Are Airline Surcharges on the Way Out?

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What seemed like a smart way for airlines to stay afloat during these tough economic times—charging extra fees—appears to have backfired in a big way.

In the past year, airlines have started collecting money for everything from checked bags to "extra legroom." Recently, some have even presented travelers with a surcharge for holiday travel. But are these fees really the right stimulant for a failing industry, or just a quick fix? Some experts believe the industry's preoccupation with tacking on fees is having detrimental effects, but airline executives are saying they won't be kicking the habit anytime soon.

An April 23, 2009 report on the blog Joe Sent Me, business travel writer Joe Brancatelli noticed "airlines that added bag fees most quickly and on the most bags last year are exactly the ones that had the largest year-over-year revenue fall in this year's first quarter." Case in point: United Airlines became the first major carrier to charge a $25 fee for a checked bag. Subsequently, the airline saw a 21 percent decrease in revenue, the largest drop in the industry.

Several other airlines—Continental, Delta, and American—were quick to jump on the checked-bag-fee bandwagon, matching or surpassing United's fee. Fast forward a few months and notice that each carrier saw a 15-19 percent decline in revenue. As Brancatelli put it, "the faster they added fees, the more their revenue fell."

Travelers irritated with extra charges seem to stay loyal to airlines that steer clear of add-on fees. JetBlue and Southwest-the only major airlines that do not charge for the first checked bag-saw much smaller drops in revenue, 2.9 and 6.8 percent respectively.

According to the "Ultimate Guide to Airline Fees" compiled by Smarter Traveler, Southwest is also the only airline that does not charge booking fees or ticket changes. In a report released October 12, the Dallas Morning News asked Southwest executive vice president Bob Jordan to comment on the $300-400 million dollars they could be bagging per year with add-on fees, Jordan replied "that doesn't take into account what business may be shifting Southwest's way because folks are beginning to get irritated with fees."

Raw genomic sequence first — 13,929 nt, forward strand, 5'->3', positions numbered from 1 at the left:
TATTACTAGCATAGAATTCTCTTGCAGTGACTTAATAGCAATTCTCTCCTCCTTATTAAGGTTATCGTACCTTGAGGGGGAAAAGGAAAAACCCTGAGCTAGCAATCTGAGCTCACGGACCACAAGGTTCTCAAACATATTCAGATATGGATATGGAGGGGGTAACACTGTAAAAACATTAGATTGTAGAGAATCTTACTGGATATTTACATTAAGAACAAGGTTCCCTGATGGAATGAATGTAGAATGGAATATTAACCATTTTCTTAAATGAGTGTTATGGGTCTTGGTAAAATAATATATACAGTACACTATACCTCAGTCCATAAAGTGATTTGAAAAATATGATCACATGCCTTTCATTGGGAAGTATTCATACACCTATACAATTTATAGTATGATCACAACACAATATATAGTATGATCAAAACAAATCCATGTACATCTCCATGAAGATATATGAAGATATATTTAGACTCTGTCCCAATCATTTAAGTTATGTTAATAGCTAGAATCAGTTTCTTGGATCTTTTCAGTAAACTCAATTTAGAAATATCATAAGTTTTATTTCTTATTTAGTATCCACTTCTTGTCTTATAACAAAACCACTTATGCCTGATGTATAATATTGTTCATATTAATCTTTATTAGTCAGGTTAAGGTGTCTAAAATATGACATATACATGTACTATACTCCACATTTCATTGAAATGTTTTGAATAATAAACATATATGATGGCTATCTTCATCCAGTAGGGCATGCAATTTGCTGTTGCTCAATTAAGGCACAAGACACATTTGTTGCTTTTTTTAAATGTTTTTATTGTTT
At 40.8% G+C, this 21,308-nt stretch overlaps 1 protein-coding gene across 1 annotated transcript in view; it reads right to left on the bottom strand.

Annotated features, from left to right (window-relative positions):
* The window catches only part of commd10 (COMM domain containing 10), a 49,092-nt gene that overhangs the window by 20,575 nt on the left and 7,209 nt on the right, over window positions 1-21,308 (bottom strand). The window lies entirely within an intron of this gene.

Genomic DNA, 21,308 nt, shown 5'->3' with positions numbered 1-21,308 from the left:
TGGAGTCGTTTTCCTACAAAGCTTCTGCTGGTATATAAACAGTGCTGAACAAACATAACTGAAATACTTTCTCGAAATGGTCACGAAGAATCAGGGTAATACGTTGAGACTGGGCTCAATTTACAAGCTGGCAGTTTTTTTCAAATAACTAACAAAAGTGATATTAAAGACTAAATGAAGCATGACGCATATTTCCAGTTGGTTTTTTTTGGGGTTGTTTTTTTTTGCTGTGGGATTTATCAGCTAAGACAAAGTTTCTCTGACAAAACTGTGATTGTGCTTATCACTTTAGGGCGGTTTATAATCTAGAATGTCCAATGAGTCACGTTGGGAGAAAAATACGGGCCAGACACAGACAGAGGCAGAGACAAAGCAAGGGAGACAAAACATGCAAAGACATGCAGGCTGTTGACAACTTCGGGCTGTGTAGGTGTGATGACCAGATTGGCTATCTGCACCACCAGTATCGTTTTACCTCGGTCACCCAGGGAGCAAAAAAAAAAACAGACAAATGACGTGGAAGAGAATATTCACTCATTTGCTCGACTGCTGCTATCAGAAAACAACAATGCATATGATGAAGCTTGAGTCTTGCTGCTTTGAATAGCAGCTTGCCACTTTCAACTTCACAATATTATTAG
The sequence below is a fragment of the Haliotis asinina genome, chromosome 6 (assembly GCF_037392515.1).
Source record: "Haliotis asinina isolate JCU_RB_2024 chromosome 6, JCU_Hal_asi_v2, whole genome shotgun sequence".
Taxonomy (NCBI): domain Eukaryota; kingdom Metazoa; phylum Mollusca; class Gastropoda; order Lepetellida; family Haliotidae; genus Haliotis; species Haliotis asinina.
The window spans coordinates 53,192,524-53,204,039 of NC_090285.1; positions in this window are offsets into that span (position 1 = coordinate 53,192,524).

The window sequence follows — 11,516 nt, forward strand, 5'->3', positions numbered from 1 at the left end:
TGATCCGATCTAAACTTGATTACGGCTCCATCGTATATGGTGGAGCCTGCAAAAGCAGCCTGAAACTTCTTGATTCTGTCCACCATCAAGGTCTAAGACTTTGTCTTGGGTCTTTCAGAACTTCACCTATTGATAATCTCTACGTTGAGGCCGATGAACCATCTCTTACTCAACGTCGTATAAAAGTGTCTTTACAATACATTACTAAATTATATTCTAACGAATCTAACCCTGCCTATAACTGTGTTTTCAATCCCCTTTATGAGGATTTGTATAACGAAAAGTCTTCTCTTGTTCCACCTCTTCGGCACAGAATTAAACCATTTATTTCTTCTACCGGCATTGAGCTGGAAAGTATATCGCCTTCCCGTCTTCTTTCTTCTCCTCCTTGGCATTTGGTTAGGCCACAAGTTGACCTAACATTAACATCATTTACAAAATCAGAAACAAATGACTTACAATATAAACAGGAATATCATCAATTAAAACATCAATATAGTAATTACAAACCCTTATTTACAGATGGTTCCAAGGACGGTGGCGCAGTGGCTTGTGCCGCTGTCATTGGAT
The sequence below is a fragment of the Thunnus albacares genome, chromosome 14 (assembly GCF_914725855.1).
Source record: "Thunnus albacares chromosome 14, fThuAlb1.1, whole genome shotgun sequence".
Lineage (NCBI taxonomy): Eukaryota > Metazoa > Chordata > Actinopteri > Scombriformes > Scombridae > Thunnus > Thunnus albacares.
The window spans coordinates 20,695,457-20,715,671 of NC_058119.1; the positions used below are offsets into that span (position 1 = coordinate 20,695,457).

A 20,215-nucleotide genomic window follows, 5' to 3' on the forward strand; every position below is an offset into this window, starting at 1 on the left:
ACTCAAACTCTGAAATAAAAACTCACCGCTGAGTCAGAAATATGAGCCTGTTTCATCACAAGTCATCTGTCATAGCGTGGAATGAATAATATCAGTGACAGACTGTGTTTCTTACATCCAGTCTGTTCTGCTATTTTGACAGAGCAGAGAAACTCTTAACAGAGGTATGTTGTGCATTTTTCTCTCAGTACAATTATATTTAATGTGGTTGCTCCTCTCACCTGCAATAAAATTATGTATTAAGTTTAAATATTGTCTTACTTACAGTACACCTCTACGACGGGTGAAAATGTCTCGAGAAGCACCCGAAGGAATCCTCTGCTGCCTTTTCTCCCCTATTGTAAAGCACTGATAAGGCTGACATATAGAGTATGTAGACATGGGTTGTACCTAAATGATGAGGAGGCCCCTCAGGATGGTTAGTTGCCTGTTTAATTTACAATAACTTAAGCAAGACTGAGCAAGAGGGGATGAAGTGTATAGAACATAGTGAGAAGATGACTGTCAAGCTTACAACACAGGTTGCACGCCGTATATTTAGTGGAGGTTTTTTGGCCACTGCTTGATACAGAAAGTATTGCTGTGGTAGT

The fees that other airlines charge add up quickly, oftentimes increasing ticket prices by astronomic proportions. The Houston Chronicle reported on September 29 that surcharges can "push the total ticket price up by $25 or $60"-which actually seems like an understatement.

According to the Bureau of Transportation Statistics , US carriers collected $699.6 million in baggage fees in the second quarter of 2009 alone. Over half of the major carriers now charge for in-flight beverages, and several sneak in fees for headphone use, "sleep sets," and even water.

So might the airlines have a better chance of improving sales and revenue if they cut the fees? The answer would appear to be yes, but don't expect those extra charges to go away anytime soon-according to some executives, airlines have been giving away freebies for way too long.

US Airways CEO Doug Parker summed up the industry attitude in an article in The Arizona Republic in October 2008 when he said that there was "no way" the barrage of fees would stop.

Maybe the airlines will change their tune as their revenue continues to decrease by large margins compared to their fee-free counterparts.

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